For us, frugal marketing is about knowing where to display your message as much as what that message is. Some channels are effective, others are just machines designed to scam business owners. Knowing the difference takes effort – examining assumptions against delivered results, running multiple tests, paying attention to what data becomes available and integrating new insights into the process used for making decisions. There are hundreds of websites where you can waste hundreds or thousands of dollars and get 1-2 clicks in return, there are channels that deliver 0 results because they’re not used correctly. There are tricks one can take advantage of to cut the PPC costs on Facebook adverts. There are many solutions business owners can choose, they just need to be open to giving something else a try, something like frugal marketing.

Running a Frugal Business


Starting a business is easy, keeping it alive is difficult. When you turn your side hustle into an actual business and start hiring staff, things can spiral out of control in weeks if you don’t watch your spending. If you’ve thought about leading a frugal life, you might also be interested in applying the strategies of frugality in your business life:

  • if you can barter, do it
  • always compare prices
  • use cost-free solutions
  • automate time-sapping tasks
  • avoid cash traps
  • reduce waste (time, money, other resources)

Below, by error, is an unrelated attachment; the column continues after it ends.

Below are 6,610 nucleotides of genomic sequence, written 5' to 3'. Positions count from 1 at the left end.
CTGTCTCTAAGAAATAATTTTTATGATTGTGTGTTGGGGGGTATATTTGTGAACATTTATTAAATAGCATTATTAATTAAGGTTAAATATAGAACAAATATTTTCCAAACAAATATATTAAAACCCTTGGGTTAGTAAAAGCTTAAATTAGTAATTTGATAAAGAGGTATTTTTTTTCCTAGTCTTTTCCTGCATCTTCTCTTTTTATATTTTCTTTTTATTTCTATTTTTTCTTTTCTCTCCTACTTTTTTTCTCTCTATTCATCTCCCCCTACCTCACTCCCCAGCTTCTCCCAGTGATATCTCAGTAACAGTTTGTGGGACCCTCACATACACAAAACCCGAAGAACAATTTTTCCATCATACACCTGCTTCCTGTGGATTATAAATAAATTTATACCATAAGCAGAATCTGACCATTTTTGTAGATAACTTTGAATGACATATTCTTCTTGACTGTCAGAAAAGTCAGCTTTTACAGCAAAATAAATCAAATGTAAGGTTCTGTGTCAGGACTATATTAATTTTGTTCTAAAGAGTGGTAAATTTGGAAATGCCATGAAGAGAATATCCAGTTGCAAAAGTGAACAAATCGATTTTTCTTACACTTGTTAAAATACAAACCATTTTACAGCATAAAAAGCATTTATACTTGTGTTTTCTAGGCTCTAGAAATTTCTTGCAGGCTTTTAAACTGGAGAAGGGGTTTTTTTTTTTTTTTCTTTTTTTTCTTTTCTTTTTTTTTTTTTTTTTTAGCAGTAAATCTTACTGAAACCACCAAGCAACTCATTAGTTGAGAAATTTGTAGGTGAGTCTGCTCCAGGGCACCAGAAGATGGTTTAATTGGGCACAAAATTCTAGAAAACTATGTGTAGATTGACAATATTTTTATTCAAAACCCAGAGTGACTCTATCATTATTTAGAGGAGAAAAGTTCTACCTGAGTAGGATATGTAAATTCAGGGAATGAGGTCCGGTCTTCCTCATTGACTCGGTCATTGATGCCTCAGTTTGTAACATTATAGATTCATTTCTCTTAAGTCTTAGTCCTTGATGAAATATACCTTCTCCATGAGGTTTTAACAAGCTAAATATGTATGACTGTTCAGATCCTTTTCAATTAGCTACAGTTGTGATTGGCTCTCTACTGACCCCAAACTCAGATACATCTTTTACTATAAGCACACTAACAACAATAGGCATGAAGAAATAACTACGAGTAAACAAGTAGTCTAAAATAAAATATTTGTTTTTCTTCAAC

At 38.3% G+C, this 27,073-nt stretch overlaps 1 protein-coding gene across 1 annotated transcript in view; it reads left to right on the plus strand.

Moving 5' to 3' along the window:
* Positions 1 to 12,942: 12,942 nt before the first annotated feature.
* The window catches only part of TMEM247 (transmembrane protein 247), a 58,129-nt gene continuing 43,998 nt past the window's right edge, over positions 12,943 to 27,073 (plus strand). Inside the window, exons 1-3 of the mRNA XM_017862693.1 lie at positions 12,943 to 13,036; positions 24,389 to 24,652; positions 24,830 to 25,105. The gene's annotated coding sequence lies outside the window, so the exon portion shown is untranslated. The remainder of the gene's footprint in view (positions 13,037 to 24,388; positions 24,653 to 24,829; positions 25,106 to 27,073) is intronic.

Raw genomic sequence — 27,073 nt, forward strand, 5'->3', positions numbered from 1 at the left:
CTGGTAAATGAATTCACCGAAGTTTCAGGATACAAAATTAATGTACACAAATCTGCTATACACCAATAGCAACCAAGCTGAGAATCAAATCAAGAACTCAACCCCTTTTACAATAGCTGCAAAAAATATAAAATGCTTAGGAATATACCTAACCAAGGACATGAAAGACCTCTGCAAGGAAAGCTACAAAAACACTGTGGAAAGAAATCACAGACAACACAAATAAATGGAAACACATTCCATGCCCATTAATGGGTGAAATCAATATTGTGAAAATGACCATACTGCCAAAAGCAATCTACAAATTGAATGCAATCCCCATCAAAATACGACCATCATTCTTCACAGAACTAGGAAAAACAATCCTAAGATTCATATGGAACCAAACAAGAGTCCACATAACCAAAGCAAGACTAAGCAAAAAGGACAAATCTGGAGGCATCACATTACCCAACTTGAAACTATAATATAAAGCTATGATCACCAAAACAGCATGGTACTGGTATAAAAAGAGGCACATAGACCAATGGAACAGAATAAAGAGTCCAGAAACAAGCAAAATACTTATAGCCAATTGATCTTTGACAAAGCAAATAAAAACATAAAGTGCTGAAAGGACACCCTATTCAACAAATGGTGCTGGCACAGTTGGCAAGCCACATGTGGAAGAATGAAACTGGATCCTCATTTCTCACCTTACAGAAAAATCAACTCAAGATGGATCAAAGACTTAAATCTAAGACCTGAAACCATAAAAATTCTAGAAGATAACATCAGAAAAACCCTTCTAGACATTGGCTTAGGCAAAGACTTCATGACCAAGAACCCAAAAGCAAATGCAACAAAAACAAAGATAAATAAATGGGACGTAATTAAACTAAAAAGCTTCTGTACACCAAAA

• curb costly habits
  • try outsourcing first
  • have a strict spending diet
  • don’t care what others think
  • seek effectiveness

With financial experts saying a new economic crisis is just around the corner, frugality becomes more and more important. By understanding how to run a frugal business, you’ll manage to save money while your competitors will keep on overspending.

#1 Barter
In the U.S. alone, over 450,000 companies actively participate in barter. Their trade reaches over $12 billion in annual sales. So, no, it wouldn’t be weird to say “hey, I’m low on cash, would you be interested in barter?”. Many other small businesses are struggling to make ends meet, and barter is a good way to get what you need and avoid spending any cash.

#2 Compare Prices
Hiring a new accountant? Ask for at least 3 cost estimates. Buying a new laptop? Check out its price on a few websites. Don’t settle for the first price you are getting. Do a bit of detective work if it could save you some money in the long run.

#3 Use Cost-Free Solutions
Many small business owners buy the same software licenses they used to use when they were employees, but without getting the volume discount their former employer got. For a new business, it makes more sense financially to take advantage of free software solutions (Pixlr, PicMonkey, Google Apps, browser extensions) even if some adjusting time will be necessary.